Investors must weigh inflation and interest rate headwinds with their next round of asset buys. Image Credit: Supplied

Given the surge in prices of ultra-luxury real estate in Dubai, it is of little surprise that listings have accelerated, even though we know from experience that most of these deals tend to take place off-market. The fact that listings in this space have more than doubled (in the backdrop of a historically strong dollar) is sparking a reality check as interest rates march upwards. Despite the inelasticity that this sector has to interest rates, the obvious issue remains demand and supply.

Adam Smith’s theory said that the price of a good (or asset) was given by the number of factor inputs (land, labour, financing costs, and materials) that went to produce it. When land, being the critical factor here, is available in high quantity, the price should be relatively affordable. However, as the theory of economics in real estate evolved, participants had to factor in the time taken to construct, as well as the quality of existing stock available.

In the last decade, yet another critical variable has been the quantity of money being made available at low rates, and the resultant margins that accrue when such developments are built. The global housing market crash of 2008, and the subsequent revival of asset prices, was where interest rates were effectively set at zero, implying that the manufacturing process of such assets were done in an environment where there was a little opportunity cost to the investment.

A year for luxury

This led to an increasing concentration of assets being made and purchased at the top end of the spectrum. In 2021, ultra-luxury real estate, sales accounted for the highest percentage of global housing sales ever since such data was tracked in 1969. This is of no surprise, but as we scrutinize market trends, we observe that as interest rates and inflation start to bite into ‘real profits’, the price of the existing stock starts to fall, as investors start to re-allocate towards higher income yielding investments.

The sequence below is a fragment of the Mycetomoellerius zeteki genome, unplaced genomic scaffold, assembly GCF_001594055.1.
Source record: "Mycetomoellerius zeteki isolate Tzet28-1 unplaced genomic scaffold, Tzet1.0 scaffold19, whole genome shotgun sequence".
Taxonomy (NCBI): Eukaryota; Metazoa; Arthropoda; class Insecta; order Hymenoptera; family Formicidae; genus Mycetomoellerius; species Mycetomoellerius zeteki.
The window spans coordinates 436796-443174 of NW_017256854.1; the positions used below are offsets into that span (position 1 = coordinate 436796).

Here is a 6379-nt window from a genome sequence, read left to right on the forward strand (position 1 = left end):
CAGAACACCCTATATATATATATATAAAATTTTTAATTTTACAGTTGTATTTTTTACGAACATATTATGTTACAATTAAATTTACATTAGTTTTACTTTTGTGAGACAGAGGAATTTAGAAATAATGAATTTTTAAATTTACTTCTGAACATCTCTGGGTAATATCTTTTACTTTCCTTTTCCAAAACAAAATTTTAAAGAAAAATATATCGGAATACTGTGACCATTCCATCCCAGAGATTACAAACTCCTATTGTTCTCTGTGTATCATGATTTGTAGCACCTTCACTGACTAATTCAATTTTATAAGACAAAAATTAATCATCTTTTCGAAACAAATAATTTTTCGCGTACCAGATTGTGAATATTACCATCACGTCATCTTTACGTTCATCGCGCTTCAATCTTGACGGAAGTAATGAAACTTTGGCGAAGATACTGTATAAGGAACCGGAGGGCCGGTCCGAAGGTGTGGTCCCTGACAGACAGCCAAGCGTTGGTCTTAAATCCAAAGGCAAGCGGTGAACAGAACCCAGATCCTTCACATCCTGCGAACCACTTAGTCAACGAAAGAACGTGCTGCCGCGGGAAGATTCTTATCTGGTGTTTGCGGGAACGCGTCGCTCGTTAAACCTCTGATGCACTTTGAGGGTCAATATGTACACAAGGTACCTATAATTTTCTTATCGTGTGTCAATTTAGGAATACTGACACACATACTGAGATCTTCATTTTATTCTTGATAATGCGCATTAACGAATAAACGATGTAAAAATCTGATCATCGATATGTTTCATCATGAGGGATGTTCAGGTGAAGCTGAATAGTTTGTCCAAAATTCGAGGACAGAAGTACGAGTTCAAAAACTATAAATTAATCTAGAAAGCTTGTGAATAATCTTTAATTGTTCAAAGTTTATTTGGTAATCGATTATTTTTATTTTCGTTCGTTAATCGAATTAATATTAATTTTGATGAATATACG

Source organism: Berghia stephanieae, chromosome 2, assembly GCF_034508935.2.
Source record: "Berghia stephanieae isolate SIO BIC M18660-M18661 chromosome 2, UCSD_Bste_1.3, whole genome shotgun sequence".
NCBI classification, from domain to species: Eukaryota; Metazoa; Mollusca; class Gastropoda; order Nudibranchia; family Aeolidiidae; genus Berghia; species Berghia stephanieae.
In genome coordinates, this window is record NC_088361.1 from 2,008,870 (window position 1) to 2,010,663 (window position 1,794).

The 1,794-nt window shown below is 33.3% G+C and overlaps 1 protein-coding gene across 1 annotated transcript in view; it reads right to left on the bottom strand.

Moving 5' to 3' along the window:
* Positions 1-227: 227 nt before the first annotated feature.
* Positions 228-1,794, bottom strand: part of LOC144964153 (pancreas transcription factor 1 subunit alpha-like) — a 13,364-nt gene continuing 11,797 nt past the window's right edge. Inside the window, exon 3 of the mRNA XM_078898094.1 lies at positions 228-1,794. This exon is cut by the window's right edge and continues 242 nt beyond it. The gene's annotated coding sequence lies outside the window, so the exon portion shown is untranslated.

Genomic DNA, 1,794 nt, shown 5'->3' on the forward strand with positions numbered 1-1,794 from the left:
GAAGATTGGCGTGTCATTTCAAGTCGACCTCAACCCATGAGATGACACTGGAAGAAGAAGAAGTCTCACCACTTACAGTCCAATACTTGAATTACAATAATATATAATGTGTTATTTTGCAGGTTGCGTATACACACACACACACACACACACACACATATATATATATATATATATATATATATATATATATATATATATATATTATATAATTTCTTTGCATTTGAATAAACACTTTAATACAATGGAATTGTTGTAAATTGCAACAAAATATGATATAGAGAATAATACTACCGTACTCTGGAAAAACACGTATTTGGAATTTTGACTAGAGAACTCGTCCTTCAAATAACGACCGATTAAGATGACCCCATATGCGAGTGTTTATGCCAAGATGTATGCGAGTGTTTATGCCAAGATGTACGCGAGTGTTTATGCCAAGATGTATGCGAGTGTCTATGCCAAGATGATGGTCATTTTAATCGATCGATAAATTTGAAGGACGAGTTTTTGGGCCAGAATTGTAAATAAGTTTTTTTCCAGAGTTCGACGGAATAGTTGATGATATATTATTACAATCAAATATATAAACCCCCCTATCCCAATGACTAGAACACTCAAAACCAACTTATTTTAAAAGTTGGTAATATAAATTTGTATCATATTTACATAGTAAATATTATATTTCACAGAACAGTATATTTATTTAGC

We have already started to witness this in Dubai and the UAE, where mega-IPOs have drawn in record subscriptions. At base, given the historical and present monetary policy, prices of certain segments of real estate have become more correlated to the money supply rather than ‘replacement value theory’, which is the only benchmark that anchors prices in the medium to long term. If we imagine institutional developers building homes in the luxury segment by availing of cheap financing, the obvious imperative is the expected profit margins rather than the resultant rental yields, as the latter is far too low in this sector, to begin with.

Margin of safety

With both interest rates and factor input costs rising, such developments start to look riskier, with the margin of safety starting to evaporate. On the pricing side, as the supply of existing and near-ready units increase, buyers are left with an increasing array of choice, thereby negating any ‘rush to judgment’ effect dominating the landscape over the last year. Akin to a candle burning on both sides, the only conclusion to expect prices at this end will start to taper and course-correct (a phenomenon that is already in the early stages of being played out),

Notice that the narrative is not about excess supply, but rather the prospects of easy financing coming to an end. This heralds a paradigm shift towards more income-generating assets, a phenomenon that investors are being forced to grapple with for the first time in more than a decade-and-a-half. The need for opulence and large spaces will always be a factor as the wealth effect starts to accrue. Moreover, as Dubai continues its march towards being a global destination, luxury real estate is unlikely to go through a contractionary price cycle that was evidenced in 2008-10.

What is increasingly likely is that family offices and institutional investors will bring a sense of balance by building and retaining assets that have income-generating opportunities with a significant margin of safety given the inflationary and interest rate headwinds. This capital re-allocation heralds new opportunities for new homeowners as well as passive investors in other segments of the real estate sector.